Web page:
by: Chris Cortez, Vice President of Military Affairs at Microsoft

Nearly 200,000 military members transition out of service each year, and their experiences make them a tremendous talent pool for corporate America. But hiring veterans is still viewed as “a box to check” by too many companies. To see a real difference in how veterans are integrated into their workforce, companies must go beyond the so-called “veteran-friendly” trend to create a truly veteran-ready business. I hope sharing some of my experience around this will help lay out how this can work for other companies looking to thrive.

First off, the nuance between veteran-friendly and veteran-ready is important.

I recently had the opportunity to speak about this philosophy during the Society for Human Resource Management’s (SHRM) Inclusion 2020 conference. I shared how at Microsoft, we’ve been on this path for years and it’s demanded determination, honesty, and open-mindedness from everyone involved. I’m proud to say that through trial and error, we’ve learned a few steps that any company can take to become veteran-ready:

  1. Recognize the value veterans bring to your business.
  2. Assess where your veteran retention strategies are falling short.
  3. Invest in your veteran community‘s strong bonds.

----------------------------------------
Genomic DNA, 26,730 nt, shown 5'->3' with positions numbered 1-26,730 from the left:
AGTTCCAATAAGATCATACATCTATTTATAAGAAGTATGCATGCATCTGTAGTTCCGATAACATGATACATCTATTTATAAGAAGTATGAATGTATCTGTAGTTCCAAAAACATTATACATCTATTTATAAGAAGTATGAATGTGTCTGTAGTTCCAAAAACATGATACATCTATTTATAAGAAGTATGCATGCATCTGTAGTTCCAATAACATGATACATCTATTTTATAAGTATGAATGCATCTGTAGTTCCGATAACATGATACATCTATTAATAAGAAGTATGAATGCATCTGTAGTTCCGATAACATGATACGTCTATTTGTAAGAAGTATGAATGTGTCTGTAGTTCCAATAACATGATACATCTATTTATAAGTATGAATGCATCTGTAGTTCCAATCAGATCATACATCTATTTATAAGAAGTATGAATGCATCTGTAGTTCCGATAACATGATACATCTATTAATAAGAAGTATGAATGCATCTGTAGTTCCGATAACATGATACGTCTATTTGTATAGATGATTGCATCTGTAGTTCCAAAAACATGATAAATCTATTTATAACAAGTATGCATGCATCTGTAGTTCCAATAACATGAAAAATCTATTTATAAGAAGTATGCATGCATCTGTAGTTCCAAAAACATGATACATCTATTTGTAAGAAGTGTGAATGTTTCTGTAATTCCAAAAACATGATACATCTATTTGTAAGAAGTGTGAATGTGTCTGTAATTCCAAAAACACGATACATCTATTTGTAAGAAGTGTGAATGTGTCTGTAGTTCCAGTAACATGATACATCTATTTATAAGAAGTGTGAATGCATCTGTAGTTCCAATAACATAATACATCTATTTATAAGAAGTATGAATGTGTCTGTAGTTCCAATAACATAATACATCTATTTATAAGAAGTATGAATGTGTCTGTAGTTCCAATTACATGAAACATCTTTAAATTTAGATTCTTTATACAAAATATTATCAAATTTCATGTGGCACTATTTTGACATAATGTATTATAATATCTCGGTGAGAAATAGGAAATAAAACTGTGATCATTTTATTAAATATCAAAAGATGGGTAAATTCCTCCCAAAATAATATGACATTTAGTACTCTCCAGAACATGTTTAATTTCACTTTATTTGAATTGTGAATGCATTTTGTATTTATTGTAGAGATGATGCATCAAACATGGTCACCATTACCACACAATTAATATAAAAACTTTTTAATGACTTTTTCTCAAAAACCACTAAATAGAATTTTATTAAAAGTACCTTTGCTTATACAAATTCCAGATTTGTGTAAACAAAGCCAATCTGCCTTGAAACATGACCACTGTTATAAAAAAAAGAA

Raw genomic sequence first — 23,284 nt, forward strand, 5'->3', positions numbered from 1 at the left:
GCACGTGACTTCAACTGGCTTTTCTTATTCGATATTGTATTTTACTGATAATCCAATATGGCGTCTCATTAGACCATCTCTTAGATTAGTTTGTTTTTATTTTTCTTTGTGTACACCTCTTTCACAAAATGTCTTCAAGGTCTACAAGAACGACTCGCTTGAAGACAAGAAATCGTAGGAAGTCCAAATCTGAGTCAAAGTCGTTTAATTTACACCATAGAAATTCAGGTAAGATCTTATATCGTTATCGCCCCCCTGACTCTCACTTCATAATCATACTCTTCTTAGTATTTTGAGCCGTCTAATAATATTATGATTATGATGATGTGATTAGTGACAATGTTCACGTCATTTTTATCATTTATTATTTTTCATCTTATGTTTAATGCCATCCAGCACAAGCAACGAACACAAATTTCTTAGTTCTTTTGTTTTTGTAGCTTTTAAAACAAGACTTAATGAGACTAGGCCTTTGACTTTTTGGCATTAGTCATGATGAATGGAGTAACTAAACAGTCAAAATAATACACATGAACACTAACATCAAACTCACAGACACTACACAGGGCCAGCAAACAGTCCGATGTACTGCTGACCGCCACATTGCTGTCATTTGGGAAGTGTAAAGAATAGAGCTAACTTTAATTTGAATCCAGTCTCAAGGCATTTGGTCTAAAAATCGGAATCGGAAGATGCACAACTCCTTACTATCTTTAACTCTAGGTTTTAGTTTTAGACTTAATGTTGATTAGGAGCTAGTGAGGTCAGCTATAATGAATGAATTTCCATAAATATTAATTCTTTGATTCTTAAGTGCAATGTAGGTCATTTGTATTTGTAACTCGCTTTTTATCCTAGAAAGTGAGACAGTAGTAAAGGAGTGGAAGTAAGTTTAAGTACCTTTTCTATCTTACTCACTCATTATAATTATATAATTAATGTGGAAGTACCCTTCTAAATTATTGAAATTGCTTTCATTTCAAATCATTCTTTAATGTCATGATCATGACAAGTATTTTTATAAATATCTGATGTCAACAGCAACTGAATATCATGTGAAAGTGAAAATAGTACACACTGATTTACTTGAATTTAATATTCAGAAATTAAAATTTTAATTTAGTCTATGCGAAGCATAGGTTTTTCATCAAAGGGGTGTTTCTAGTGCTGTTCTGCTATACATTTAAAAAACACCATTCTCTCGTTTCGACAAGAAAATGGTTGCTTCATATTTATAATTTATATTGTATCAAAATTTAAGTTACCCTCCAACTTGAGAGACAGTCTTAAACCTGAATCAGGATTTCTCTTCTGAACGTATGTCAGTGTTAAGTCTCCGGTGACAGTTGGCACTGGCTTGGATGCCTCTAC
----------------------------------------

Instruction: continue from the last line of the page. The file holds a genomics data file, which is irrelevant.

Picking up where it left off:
Each step is critical for civilian leaders and organizations to reframe their approach to attracting and retaining America’s military service members and reap the benefits of what these highly skilled men and women have to offer. It’s especially pertinent to begin evaluating these steps now, as many of our organizations begin to shift from navigating pandemic-driven hiring slowdowns or freezes to planning for future business needs.

Getting started: Recognize the value veterans bring to your business

The expertise and strengths veterans gain through service often align with what private companies are commonly recruiting for: Logistics. Operations. Finance. Human Resources. There’s a close connection between military background and industry need.

Especially in tech, veterans are uniquely qualified for some of the most in-demand and underfilled roles—and often have the security clearances companies need and want.

Beyond this, service members are trained in nontraditional settings that hone their ability to handle situations under pressure. That experience fosters and refines traits such as loyalty, a focus on mission over self, and a drive to support one’s team—desirable traits in every industry.

Taking stock: Assess where your veteran retention strategies are falling short

It is important to remember that simply recruiting veterans to generic roles not only does a disservice to them, but also to your company. Not only does their military experience add key qualifications and unique perspectives that benefit diverse corporate cultures, but veterans are more likely to stay in role in places where they feel valued for those very perspectives and qualifications.

For example, one study found that among service members who transitioned to civilian careers, nearly half left their initial job within a year, and more than 65% left within two years.